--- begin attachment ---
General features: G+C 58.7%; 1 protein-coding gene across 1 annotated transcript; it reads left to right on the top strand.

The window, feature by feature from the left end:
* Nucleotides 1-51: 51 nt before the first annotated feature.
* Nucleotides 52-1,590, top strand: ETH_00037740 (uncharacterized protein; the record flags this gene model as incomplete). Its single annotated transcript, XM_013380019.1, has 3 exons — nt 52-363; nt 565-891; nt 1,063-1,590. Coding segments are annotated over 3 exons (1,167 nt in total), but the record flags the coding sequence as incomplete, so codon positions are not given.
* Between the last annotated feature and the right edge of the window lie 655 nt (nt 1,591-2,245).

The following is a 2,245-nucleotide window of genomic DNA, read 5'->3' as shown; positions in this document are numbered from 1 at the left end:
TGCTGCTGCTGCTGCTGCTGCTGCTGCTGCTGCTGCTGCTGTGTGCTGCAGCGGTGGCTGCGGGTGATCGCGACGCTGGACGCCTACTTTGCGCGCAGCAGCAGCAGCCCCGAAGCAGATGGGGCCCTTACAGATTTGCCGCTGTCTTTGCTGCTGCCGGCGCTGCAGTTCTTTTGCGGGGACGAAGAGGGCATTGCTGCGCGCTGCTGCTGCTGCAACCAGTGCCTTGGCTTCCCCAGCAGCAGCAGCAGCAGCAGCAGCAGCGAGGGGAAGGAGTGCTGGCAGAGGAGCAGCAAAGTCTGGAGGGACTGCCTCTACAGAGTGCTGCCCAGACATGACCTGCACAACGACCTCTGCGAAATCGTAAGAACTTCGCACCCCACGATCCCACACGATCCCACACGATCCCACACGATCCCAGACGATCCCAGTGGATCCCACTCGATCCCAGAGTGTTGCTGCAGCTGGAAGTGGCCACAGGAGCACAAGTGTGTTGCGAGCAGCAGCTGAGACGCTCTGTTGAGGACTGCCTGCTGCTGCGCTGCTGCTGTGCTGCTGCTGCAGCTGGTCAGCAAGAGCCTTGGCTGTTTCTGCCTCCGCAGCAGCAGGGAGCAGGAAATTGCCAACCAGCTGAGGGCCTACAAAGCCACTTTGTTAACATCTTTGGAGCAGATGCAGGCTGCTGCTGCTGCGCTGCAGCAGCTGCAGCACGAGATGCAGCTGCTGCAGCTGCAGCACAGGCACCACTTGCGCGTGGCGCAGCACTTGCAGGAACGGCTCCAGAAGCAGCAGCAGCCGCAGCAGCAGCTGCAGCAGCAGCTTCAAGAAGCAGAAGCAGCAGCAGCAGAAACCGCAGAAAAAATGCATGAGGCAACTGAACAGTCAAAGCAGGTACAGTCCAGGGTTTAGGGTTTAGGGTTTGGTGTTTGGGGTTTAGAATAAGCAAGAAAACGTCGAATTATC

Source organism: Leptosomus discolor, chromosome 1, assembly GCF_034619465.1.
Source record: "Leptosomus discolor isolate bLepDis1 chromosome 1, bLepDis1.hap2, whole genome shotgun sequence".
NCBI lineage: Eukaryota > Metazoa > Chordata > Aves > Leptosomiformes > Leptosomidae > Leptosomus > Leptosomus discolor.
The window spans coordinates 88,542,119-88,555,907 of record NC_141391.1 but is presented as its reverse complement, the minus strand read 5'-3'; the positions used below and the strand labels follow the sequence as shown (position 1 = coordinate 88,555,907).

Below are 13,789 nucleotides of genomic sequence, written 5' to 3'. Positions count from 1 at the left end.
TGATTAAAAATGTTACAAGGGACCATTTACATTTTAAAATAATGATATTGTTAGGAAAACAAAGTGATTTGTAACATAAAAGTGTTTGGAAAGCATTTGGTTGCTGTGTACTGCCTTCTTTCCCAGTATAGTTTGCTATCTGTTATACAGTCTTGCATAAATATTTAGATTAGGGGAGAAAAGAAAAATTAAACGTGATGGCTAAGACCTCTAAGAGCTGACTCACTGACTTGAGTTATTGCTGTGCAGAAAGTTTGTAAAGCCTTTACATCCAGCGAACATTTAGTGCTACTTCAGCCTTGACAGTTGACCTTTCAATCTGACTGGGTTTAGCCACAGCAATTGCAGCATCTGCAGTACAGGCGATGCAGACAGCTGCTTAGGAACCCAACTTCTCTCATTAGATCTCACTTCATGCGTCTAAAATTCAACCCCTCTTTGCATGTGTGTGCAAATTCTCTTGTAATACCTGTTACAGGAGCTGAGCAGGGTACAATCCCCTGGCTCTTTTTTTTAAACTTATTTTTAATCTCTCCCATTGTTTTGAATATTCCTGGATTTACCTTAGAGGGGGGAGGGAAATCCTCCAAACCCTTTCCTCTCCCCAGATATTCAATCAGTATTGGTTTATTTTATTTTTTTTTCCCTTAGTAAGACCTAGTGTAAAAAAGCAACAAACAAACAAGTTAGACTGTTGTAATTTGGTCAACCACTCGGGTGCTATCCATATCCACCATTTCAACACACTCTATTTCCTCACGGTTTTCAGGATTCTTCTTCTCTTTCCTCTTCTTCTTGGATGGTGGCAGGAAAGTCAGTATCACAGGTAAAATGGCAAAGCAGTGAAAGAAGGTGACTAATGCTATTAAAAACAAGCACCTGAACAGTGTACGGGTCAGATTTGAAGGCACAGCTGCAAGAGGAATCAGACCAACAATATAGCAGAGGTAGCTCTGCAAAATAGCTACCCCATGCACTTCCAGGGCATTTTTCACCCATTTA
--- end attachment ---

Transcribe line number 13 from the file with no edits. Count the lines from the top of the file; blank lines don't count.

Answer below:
TGATTAAAAATGTTACAAGGGACCATTTACATTTTAAAATAATGATATTGTTAGGAAAACAAAGTGATTTGTAACATAAAAGTGTTTGGAAAGCATTTGGTTGCTGTGTACTGCCTTCTTTCCCAGTATAGTTTGCTATCTGTTATACAGTCTTGCATAAATATTTAGATTAGGGGAGAAAAGAAAAATTAAACGTGATGGCTAAGACCTCTAAGAGCTGACTCACTGACTTGAGTTATTGCTGTGCAGAAAGTTTGTAAAGCCTTTACATCCAGCGAACATTTAGTGCTACTTCAGCCTTGACAGTTGACCTTTCAATCTGACTGGGTTTAGCCACAGCAATTGCAGCATCTGCAGTACAGGCGATGCAGACAGCTGCTTAGGAACCCAACTTCTCTCATTAGATCTCACTTCATGCGTCTAAAATTCAACCCCTCTTTGCATGTGTGTGCAAATTCTCTTGTAATACCTGTTACAGGAGCTGAGCAGGGTACAATCCCCTGGCTCTTTTTTTTAAACTTATTTTTAATCTCTCCCATTGTTTTGAATATTCCTGGATTTACCTTAGAGGGGGGAGGGAAATCCTCCAAACCCTTTCCTCTCCCCAGATATTCAATCAGTATTGGTTTATTTTATTTTTTTTTCCCTTAGTAAGACCTAGTGTAAAAAAGCAACAAACAAACAAGTTAGACTGTTGTAATTTGGTCAACCACTCGGGTGCTATCCATATCCACCATTTCAACACACTCTATTTCCTCACGGTTTTCAGGATTCTTCTTCTCTTTCCTCTTCTTCTTGGATGGTGGCAGGAAAGTCAGTATCACAGGTAAAATGGCAAAGCAGTGAAAGAAGGTGACTAATGCTATTAAAAACAAGCACCTGAACAGTGTACGGGTCAGATTTGAAGGCACAGCTGCAAGAGGAATCAGACCAACAATATAGCAGAGGTAGCTCTGCAAAATAGCTACCCCATGCACTTCCAGGGCATTTTTCACCCATTTA